When British Prime Minister David Cameron called for a referendum on Britain’s membership in the European Union, it was just the latest challenge to the beleaguered union, which has struggled in the wake of the global financial crisis. But in remarks at the A. B. Freeman School of Business in January, the EU’s ambassador to the United States said Cameron’s comments should not be interpreted as a rejection of the union.
“David Cameron in his speech is very clear about his own personal position—he believes that Britain should remain in the European Union,” said João Vale de Almeida, who has served as head of the delegation of the European Union to the United States since 2010. “We expect David Cameron to do what’s necessary to keep Britain in the European Union.”
Established in 1993, the 27-nation union is the world’s largest political and economic bloc. In his presentation to business students and faculty, Vale de Almeida discussed the past, present and future of the EU but put a special emphasis on the importance of the union’s relationship with the United States.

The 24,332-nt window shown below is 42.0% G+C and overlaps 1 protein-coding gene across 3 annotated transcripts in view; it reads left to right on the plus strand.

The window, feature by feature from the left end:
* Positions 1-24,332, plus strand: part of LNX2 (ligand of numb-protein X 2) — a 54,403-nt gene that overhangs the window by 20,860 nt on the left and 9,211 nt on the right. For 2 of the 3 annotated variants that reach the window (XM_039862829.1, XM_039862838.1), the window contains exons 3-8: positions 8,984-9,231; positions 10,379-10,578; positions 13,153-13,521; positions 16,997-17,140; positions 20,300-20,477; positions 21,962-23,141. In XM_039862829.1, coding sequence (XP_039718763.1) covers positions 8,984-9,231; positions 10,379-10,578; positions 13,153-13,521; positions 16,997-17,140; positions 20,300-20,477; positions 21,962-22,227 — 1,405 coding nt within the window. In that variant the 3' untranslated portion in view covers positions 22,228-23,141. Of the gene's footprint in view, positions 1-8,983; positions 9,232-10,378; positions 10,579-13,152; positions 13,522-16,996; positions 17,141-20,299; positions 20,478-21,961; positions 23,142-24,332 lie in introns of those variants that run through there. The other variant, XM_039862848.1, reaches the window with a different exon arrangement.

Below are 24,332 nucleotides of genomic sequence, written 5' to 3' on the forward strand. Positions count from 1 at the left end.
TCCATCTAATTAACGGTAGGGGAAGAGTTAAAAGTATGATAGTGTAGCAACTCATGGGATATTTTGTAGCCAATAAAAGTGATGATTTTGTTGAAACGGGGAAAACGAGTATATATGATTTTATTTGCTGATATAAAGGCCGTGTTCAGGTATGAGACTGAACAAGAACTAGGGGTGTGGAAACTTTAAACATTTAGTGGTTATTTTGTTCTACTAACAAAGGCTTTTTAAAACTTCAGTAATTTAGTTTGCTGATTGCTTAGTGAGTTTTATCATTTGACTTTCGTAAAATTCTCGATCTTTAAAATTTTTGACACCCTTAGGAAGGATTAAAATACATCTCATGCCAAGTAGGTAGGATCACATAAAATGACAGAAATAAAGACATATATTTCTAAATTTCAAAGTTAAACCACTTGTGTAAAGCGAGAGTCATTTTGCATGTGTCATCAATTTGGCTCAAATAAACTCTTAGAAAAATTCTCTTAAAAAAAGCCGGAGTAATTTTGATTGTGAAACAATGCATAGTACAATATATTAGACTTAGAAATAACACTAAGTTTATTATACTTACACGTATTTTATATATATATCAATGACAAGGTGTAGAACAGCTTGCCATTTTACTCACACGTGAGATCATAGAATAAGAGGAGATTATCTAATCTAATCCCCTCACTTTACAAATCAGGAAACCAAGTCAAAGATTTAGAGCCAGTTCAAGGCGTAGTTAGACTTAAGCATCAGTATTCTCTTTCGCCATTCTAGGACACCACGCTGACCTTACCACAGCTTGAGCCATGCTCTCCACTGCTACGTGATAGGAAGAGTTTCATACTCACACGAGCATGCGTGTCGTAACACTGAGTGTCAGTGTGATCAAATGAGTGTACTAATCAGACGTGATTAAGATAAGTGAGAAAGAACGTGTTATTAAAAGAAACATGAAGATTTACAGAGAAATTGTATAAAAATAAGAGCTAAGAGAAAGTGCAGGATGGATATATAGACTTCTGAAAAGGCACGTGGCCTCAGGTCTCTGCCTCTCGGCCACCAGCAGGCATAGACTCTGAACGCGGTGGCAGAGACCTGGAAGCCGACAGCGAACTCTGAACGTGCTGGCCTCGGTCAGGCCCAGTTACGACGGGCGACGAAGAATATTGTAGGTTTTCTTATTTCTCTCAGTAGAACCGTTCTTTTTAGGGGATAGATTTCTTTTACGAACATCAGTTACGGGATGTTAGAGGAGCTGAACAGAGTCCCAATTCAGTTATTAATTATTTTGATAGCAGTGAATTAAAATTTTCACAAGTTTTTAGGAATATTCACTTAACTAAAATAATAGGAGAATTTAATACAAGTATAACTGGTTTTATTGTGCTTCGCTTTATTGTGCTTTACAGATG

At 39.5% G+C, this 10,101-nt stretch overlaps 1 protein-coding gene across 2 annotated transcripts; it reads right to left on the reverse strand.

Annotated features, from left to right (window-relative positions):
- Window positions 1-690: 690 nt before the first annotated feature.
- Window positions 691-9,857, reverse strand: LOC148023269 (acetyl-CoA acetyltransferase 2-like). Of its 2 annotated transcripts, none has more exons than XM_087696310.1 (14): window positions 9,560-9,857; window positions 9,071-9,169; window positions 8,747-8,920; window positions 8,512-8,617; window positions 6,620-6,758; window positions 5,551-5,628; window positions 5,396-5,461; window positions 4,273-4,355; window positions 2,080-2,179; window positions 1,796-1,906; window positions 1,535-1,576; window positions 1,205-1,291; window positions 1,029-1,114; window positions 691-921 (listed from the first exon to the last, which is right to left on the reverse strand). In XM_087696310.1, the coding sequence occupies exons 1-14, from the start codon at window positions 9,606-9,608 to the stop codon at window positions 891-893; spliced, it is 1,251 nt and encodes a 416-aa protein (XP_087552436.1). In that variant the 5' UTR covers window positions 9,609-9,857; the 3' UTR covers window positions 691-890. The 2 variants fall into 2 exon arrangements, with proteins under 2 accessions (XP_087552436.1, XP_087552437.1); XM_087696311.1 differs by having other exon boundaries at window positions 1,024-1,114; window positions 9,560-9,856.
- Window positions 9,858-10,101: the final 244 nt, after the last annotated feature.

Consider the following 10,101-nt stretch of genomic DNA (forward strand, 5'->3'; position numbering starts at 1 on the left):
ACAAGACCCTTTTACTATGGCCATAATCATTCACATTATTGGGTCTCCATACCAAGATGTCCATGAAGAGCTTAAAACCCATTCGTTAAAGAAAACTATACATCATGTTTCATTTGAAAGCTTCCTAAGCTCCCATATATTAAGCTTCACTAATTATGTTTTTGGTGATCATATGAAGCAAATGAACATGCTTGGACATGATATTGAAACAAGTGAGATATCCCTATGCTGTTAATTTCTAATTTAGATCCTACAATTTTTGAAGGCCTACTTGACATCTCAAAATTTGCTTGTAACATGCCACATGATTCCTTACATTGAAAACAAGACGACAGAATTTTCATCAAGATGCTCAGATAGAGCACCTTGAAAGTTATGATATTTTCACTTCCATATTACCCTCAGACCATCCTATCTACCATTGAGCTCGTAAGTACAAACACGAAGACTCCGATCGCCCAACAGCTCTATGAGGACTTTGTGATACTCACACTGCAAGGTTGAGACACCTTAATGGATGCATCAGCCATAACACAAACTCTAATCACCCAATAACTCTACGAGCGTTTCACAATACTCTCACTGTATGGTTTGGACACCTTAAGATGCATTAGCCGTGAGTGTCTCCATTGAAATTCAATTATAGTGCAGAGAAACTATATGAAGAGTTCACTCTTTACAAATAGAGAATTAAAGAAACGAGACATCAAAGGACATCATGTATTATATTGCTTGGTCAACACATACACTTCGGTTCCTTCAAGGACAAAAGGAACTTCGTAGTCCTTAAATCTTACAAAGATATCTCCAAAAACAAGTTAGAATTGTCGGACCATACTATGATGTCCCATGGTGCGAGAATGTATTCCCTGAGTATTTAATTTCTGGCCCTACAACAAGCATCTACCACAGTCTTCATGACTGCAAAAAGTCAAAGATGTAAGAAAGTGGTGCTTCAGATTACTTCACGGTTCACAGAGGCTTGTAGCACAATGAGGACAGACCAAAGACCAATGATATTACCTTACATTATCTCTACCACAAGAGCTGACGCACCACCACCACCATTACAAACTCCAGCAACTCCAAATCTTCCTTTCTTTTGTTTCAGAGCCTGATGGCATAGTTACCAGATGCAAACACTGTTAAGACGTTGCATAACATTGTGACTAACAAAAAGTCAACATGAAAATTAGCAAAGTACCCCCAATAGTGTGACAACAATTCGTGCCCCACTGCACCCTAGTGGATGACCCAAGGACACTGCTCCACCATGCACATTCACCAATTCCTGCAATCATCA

“If there’s one lesson that we need to draw from the financial crisis, it’s that we are in this together,” Vale de Almeida said. “The world economy is so globalized, interconnected and interdependent that what happens here in Louisiana matters for Europe just as what happens in Greece matters for Louisiana. That’s why it’s so important to look at the potential of cooperation between the EU and the U.S.”
Together, the U.S. and the EU represent 800 million consumers and account for 47 percent of the world’s gross domestic product, but Vale de Almeida said many U.S. businesses tend to overlook those facts when they think about international trade opportunities.
“We are so obsessed with China, and rightly so because it’s a great success story, but we sometimes forget that we are next door to a very powerful economic engine across the Atlantic,” he said. “Maybe this engine can go even faster and deliver more for us.”